pro·​di·​gious | \ prə-ˈdi-jəs \

Definition of prodigious 

1a obsolete : being an omen : portentous
b : resembling or befitting a prodigy : strange, unusual
2 : causing amazement or wonder
3 : extraordinary in bulk, quantity, or degree : enormous

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Other Words from prodigious

prodigiously adverb
prodigiousness noun

Choose the Right Synonym for prodigious

monstrous, prodigious, tremendous, stupendous mean extremely impressive. monstrous implies a departure from the normal (as in size, form, or character) and often carries suggestions of deformity, ugliness, or fabulousness. the monstrous waste of the project prodigious suggests a marvelousness exceeding belief, usually in something felt as going far beyond a previous maximum (as of goodness, greatness, intensity, or size). made a prodigious effort and rolled the stone aside tremendous may imply a power to terrify or inspire awe. the tremendous roar of the cataract stupendous implies a power to stun or astound, usually because of size, numbers, complexity, or greatness beyond description. a stupendous volcanic eruption

Examples of prodigious in a Sentence

Graceful afield and afoot in his youth, he bullied into a prodigious slugger in his final years. — Tom Verducci, Sports Illustrated, 28 July 2003 She had what was known in those days as a hollow leg, meaning she was able to drink prodigious amounts of liquor without getting drunk, or so she thought. Vanity Fair, July 2000 … Isaac [Newton] was allowed to resume at Grantham and go on to Cambridge, where … he was to remain for nearly thirty-five secluded, prodigious years. — John Updike, New Yorker, 30 Mar. 1998 stage magicians performing prodigious feats for rapt audiences a prodigious supply of canned food kept in the basement for emergencies
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Recent Examples on the Web

And that has to be done while navigating all the prodigious challenges ahead. David Roberts, Vox, "The Green New Deal, explained," 21 Dec. 2018 However impressive his income on and off the field, Ruth’s spending was prodigious. Katherine A. Powers, WSJ, "‘The Big Fella’ Review: American Hit Parade," 5 Oct. 2018 The company, which built a base of reportedly more than 3 million subscribers with a deal that let users watch a movie a day in theaters for under $10 a month, has been losing money at a prodigious rate. Tasha Robinson, The Verge, "MoviePass is staffed by dogs now, apparently," 8 Nov. 2018 His prodigious scoring rate in the lower leagues saw him ascend rapidly up the football ladder, securing a move to Palace in 2013 after the Eagles were promoted to the Premier League., "Stoke City Linked With £10m Move for Newcastle Striker as Potters Prepare for Championship," 17 June 2018 More than a decade ago, the world’s most populous country started opening new theaters at a prodigious rate and began permitting the release of more and more American films. David Sims, The Atlantic, "Hollywood and the Limits of China's Box Office," 3 Apr. 2018 The updrafts Tuesday were prodigious, Eberwine said, with cloud tops reaching above 60,000 feet from New England to the Mason-Dixon line. Anthony R. Wood,, "That was a 'meteotsunami' that hit Jersey Shore during storm; it wasn't the first time," 16 May 2018 In the 1960s the Royal College of Art produced a remarkable crop of painters, including the Ohio transplant R.B. Kitaj and the prodigal, prodigious David Hockney. Dominic Green, WSJ, "‘Modernists & Mavericks’ Review: Art That Felt Like Reality," 15 June 2018 Harry Potter and the Cursed Child — which takes place 19 years after J.K. Rowling’s final book and is based on a story by the author, director John Tiffany, and playwright Jack Thorne — is similarly prodigious. Constance Grady, Vox, "Your guide to the 17 most important nominees at this year’s Tonys," 7 June 2018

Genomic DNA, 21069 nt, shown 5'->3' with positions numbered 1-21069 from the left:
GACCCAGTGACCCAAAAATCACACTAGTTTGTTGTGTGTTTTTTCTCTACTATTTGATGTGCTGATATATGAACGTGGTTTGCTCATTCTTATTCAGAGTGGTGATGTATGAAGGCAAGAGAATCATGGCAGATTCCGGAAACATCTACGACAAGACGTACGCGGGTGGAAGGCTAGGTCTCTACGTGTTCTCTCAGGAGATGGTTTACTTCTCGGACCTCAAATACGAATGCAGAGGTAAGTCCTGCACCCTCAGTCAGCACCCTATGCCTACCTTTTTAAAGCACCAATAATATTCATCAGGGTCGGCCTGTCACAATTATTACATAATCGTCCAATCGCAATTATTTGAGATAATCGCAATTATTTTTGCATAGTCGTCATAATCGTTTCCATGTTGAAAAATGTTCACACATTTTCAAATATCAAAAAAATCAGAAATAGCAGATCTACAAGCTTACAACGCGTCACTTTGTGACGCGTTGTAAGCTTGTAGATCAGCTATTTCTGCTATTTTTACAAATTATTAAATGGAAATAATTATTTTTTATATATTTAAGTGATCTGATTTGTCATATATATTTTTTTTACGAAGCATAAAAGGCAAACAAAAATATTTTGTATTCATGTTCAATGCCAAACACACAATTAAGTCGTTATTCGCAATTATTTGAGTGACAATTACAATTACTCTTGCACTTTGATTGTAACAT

These example sentences are selected automatically from various online news sources to reflect current usage of the word 'prodigious.' Views expressed in the examples do not represent the opinion of Merriam-Webster or its editors. Send us feedback.

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First Known Use of prodigious

15th century, in the meaning defined at sense 1a

History and Etymology for prodigious

see prodigy

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Last Updated

4 Jan 2019

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Time Traveler for prodigious

The first known use of prodigious was in the 15th century

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More Definitions for prodigious



English Language Learners Definition of prodigious

: amazing or wonderful : very impressive

: very big

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Comments on prodigious

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